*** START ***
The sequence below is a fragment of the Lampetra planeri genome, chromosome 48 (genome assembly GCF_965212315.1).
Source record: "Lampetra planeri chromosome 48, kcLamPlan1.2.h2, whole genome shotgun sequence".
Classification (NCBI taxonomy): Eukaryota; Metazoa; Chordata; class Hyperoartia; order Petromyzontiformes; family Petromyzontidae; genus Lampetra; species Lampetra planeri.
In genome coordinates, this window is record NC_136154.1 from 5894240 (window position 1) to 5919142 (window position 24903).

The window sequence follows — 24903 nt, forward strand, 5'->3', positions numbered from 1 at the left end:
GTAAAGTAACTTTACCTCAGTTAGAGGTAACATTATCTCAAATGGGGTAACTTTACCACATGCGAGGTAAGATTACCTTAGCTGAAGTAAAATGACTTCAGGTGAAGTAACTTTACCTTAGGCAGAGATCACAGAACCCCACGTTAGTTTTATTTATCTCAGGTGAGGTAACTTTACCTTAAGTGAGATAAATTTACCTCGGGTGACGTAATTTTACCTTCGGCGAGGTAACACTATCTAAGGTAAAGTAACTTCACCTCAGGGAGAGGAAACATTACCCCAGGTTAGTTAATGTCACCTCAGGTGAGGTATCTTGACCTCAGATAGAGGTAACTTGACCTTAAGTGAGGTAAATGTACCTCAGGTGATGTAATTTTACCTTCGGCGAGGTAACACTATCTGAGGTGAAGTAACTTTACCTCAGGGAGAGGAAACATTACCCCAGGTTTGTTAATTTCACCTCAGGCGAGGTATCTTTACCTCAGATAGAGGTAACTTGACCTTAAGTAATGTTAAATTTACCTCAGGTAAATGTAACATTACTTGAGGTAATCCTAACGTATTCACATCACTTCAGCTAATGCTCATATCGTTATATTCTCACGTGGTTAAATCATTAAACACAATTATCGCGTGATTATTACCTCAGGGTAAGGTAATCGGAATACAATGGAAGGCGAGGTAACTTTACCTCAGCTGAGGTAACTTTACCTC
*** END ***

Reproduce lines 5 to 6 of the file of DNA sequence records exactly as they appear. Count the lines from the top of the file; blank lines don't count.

The window sequence follows — 24903 nt, forward strand, 5'->3', positions numbered from 1 at the left end:
GTAAAGTAACTTTACCTCAGTTAGAGGTAACATTATCTCAAATGGGGTAACTTTACCACATGCGAGGTAAGATTACCTTAGCTGAAGTAAAATGACTTCAGGTGAAGTAACTTTACCTTAGGCAGAGATCACAGAACCCCACGTTAGTTTTATTTATCTCAGGTGAGGTAACTTTACCTTAAGTGAGATAAATTTACCTCGGGTGACGTAATTTTACCTTCGGCGAGGTAACACTATCTAAGGTAAAGTAACTTCACCTCAGGGAGAGGAAACATTACCCCAGGTTAGTTAATGTCACCTCAGGTGAGGTATCTTGACCTCAGATAGAGGTAACTTGACCTTAAGTGAGGTAAATGTACCTCAGGTGATGTAATTTTACCTTCGGCGAGGTAACACTATCTGAGGTGAAGTAACTTTACCTCAGGGAGAGGAAACATTACCCCAGGTTTGTTAATTTCACCTCAGGCGAGGTATCTTTACCTCAGATAGAGGTAACTTGACCTTAAGTAATGTTAAATTTACCTCAGGTAAATGTAACATTACTTGAGGTAATCCTAACGTATTCACATCACTTCAGCTAATGCTCATATCGTTATATTCTCACGTGGTTAAATCATTAAACACAATTATCGCGTGATTATTACCTCAGGGTAAGGTAATCGGAATACAATGGAAGGCGAGGTAACTTTACCTCAGCTGAGGTAACTTTACCTC